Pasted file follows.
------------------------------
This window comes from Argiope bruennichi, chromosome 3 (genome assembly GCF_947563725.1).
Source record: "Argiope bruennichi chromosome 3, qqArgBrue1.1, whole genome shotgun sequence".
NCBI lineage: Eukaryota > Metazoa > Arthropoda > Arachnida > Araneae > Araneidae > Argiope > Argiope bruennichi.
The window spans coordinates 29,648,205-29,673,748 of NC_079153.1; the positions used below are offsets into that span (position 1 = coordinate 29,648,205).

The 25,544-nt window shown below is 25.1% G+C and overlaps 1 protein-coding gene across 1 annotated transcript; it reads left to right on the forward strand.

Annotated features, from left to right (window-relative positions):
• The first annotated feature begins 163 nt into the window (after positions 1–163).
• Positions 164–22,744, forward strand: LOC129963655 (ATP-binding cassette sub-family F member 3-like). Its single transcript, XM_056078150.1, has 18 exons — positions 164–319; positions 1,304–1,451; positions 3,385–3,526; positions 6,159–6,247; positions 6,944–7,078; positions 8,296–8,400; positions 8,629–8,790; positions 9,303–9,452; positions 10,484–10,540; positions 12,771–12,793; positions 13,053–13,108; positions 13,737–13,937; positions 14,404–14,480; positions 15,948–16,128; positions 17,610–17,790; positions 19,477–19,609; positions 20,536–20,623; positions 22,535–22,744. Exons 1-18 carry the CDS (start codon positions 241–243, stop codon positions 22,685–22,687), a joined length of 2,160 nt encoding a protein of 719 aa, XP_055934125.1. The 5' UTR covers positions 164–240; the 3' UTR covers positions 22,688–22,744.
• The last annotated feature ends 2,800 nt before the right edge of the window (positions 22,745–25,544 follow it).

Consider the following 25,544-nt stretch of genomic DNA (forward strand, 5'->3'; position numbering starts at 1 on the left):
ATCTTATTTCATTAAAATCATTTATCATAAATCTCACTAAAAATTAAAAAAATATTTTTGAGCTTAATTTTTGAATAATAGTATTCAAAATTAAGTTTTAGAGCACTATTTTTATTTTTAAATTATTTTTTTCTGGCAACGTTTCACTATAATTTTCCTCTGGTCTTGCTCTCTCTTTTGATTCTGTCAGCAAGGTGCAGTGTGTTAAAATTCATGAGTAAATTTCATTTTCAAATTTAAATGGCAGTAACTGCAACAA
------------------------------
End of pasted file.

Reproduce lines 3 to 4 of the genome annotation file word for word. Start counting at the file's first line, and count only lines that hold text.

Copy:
NCBI lineage: Eukaryota > Metazoa > Arthropoda > Arachnida > Araneae > Araneidae > Argiope > Argiope bruennichi.
The window spans coordinates 29,648,205-29,673,748 of NC_079153.1; the positions used below are offsets into that span (position 1 = coordinate 29,648,205).